Citanda: Another Hercules Comic

In medias res:

At the end of Hercules: The Thracian Wars, our hero and his band of adventurers (or mercenaries, if you’re feeling uncharitable) were off to Egypt to seek more fortune. That’s where this mini-series begins, on a slow boat to the Delta. Moore uses Iolaus the charioteer as his narrator, which is a fine choice. Iolaus is the most sympathetic of the band, and he’s the most “like us.” AutolyIn cus is a sneaky bastard, Meleager is a lovestruck whiner, and Atalanta is haughty. Hercules, as a demi-god, isn’t a good choice either – he’s not given to introspection, so his narration wouldn’t be terribly interesting. These people are interesting to read about, and Iolaus is a good person to narrate their adventures. They are beset immediately by pirates, leading to them arriving in Egypt in somewhat worse shape than they thought they would. They rescue one of the pharoah’s wives from bandits, which gets them an audience with the pharoah and a job as bodyguards for his wife. The pharoah, however, is embroiled in a civil war with his half-brother, and he wants Hercules and his group to spy on those in Memphis who might be working for the other side. And so we’re off!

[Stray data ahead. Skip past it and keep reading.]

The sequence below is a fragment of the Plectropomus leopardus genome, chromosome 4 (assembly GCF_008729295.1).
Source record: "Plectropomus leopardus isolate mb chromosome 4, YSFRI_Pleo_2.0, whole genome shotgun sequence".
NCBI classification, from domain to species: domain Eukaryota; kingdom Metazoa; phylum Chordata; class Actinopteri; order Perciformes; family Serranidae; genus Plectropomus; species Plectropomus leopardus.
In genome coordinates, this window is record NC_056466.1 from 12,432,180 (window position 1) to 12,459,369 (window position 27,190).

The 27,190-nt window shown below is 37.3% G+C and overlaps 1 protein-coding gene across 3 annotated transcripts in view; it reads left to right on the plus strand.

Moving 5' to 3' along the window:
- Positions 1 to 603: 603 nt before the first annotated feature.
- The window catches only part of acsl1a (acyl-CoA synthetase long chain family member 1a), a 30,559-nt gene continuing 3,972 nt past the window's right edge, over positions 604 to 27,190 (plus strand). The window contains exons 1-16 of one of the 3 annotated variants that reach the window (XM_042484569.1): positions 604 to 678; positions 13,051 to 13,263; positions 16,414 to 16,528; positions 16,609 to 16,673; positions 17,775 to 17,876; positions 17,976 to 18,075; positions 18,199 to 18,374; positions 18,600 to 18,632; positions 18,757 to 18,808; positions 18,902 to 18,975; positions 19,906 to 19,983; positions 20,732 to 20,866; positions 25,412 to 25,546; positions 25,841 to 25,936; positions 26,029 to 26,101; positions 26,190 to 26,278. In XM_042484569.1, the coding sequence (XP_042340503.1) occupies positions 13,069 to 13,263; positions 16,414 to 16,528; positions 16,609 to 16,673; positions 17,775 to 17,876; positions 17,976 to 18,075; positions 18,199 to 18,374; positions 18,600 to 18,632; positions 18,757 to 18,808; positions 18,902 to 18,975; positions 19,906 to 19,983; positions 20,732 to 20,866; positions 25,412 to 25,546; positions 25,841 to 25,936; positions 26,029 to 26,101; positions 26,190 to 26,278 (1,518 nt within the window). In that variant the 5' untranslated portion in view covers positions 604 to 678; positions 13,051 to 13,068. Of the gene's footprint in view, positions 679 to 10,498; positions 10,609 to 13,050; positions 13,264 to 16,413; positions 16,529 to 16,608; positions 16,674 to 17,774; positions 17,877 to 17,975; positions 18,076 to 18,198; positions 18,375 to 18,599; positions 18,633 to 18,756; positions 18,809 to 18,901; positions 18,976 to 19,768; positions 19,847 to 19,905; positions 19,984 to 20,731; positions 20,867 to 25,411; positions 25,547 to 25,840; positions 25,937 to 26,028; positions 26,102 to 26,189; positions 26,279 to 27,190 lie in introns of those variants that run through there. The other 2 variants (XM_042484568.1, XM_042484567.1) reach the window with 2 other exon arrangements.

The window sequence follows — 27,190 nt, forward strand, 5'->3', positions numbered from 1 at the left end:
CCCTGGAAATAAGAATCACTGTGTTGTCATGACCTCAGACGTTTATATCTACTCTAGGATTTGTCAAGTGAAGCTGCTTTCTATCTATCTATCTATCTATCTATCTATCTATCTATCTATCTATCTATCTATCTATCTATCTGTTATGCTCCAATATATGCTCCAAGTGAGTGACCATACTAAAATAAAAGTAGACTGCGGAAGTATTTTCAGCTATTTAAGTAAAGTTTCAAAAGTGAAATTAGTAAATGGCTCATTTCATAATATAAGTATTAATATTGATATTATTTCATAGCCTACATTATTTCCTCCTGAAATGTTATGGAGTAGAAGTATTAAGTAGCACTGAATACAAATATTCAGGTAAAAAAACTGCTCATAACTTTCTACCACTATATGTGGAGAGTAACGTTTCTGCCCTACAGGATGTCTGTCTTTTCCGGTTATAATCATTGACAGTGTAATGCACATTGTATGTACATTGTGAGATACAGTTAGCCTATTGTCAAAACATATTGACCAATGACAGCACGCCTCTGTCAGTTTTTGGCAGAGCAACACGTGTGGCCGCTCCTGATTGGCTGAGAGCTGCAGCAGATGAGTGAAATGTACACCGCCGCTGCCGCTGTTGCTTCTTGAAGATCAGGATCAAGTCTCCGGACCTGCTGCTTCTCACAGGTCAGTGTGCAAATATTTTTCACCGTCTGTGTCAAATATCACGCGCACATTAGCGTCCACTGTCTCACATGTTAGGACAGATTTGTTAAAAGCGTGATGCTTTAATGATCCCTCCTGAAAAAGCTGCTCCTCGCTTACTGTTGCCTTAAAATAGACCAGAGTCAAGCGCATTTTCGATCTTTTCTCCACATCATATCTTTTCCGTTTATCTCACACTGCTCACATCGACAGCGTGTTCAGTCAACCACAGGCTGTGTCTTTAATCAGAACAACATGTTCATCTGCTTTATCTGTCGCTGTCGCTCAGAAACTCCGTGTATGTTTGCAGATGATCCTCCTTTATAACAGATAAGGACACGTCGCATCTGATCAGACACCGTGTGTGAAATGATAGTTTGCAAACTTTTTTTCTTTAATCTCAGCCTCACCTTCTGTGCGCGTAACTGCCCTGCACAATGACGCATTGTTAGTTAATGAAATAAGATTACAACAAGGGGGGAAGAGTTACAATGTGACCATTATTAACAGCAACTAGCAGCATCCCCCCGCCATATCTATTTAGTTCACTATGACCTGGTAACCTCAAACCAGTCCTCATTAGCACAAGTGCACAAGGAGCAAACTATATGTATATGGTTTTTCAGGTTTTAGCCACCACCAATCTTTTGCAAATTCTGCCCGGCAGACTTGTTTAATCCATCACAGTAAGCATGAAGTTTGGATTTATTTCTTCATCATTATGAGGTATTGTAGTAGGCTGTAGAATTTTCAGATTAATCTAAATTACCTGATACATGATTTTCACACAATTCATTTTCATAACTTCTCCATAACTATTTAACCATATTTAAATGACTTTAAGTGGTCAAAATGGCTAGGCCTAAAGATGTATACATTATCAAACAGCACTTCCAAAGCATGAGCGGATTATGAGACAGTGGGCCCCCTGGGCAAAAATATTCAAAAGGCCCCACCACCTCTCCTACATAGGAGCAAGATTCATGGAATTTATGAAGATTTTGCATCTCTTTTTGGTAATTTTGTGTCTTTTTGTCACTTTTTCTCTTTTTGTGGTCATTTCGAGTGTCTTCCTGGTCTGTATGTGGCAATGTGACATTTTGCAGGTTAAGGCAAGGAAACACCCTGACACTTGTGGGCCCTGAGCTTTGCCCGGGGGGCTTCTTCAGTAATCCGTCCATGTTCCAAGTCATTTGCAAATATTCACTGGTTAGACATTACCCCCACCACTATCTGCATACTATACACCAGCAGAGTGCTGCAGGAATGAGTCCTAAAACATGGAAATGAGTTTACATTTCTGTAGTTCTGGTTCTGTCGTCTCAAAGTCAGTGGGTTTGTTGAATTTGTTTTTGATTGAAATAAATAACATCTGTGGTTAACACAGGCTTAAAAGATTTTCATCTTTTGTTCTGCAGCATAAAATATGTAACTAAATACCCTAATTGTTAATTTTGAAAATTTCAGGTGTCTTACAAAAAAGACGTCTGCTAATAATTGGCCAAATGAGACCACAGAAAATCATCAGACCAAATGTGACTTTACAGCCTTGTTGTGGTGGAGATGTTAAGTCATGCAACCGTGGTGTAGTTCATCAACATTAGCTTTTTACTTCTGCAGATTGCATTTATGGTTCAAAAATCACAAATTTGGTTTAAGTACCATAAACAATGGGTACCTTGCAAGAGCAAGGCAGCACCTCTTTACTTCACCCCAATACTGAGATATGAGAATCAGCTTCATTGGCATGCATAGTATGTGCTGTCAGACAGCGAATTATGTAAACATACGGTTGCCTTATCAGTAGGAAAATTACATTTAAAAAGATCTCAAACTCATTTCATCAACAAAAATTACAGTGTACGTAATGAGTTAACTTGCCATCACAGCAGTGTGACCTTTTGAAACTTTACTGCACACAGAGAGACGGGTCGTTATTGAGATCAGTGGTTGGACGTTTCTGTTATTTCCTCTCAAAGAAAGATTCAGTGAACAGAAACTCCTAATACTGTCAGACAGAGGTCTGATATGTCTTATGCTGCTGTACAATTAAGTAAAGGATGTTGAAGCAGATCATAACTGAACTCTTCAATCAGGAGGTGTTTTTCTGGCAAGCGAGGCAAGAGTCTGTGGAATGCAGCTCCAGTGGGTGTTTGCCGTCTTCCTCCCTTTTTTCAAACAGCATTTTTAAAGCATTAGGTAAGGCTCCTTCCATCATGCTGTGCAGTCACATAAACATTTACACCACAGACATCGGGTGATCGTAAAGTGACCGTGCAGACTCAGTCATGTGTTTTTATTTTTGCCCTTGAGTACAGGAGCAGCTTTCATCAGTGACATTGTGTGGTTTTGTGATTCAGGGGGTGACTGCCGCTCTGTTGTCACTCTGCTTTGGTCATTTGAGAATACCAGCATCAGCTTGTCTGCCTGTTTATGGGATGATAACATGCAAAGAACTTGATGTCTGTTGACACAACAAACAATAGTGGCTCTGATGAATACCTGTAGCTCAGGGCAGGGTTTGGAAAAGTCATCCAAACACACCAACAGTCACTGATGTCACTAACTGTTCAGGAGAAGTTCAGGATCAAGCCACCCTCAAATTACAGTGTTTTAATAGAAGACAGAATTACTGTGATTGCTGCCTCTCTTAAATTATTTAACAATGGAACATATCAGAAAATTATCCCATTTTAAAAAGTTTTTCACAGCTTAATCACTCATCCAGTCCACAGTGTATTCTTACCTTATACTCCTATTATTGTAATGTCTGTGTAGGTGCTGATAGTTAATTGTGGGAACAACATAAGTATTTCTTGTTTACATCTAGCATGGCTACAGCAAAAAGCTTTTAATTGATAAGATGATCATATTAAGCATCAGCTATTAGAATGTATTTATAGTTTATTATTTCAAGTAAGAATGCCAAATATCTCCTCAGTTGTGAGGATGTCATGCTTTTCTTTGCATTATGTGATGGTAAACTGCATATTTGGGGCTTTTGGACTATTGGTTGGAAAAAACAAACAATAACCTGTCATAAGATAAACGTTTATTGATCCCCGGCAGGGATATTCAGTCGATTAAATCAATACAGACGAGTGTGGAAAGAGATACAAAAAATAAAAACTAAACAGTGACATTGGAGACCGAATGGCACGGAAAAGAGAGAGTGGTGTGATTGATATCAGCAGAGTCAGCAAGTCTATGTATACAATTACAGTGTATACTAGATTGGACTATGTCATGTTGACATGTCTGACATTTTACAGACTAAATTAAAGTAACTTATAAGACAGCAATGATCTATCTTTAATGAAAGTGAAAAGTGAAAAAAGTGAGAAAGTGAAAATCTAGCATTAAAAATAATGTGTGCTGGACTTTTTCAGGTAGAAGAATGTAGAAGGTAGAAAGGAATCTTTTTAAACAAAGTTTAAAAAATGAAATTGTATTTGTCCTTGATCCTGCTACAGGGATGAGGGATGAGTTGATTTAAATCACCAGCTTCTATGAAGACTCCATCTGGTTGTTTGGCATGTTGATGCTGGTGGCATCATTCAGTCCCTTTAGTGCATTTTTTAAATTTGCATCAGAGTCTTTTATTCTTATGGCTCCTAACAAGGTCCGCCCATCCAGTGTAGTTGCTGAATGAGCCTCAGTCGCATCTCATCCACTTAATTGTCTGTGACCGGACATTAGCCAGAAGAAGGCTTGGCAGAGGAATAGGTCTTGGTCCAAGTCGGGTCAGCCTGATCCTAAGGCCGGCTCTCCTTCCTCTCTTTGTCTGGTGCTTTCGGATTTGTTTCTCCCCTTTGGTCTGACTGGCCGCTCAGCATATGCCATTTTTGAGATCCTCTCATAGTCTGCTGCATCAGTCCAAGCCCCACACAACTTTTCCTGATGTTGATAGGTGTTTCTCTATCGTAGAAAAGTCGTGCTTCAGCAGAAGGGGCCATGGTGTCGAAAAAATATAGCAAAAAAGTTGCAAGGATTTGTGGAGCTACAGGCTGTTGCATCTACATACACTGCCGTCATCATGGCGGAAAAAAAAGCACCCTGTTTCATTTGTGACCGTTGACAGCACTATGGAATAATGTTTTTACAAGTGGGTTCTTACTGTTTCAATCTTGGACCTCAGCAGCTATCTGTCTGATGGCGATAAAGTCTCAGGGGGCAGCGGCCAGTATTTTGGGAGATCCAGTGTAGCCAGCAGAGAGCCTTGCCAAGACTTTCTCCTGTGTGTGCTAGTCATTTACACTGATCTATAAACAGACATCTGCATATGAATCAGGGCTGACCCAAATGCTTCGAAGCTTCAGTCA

via Hey, look! It’s a comic starring Hercules!| Comic Book Resources.

With Vulcan Presiding

Interesting story:

The Roman god of the forge presided over plenty of “I Do’s” on Valentine’s Day.

Seven weddings were held before the 50-ton Vulcan statue in suburban Birmingham on Sunday.

Spokeswoman Audra Bean says the couples wed as part of Vulcan Park’s “I Do With A View” event.

This is the first time the park has offered couples weddings packages.

For $300 the couples got an officiated ceremony with professional photos and a champagne toast with cake among other wedding staples.

They also got one impressive witness. The Vulcan statue has been perched atop Red Mountain since 1939.

… of course, given the status of Vulcan’s marriage to Venus, I’m not sure he’d be the best ‘overseer’ …

via 7 couples wed in front of Vulcan statue – WRCB Channel 3 Chattanooga News, Weather |.

see also: Vulcan Park and Museum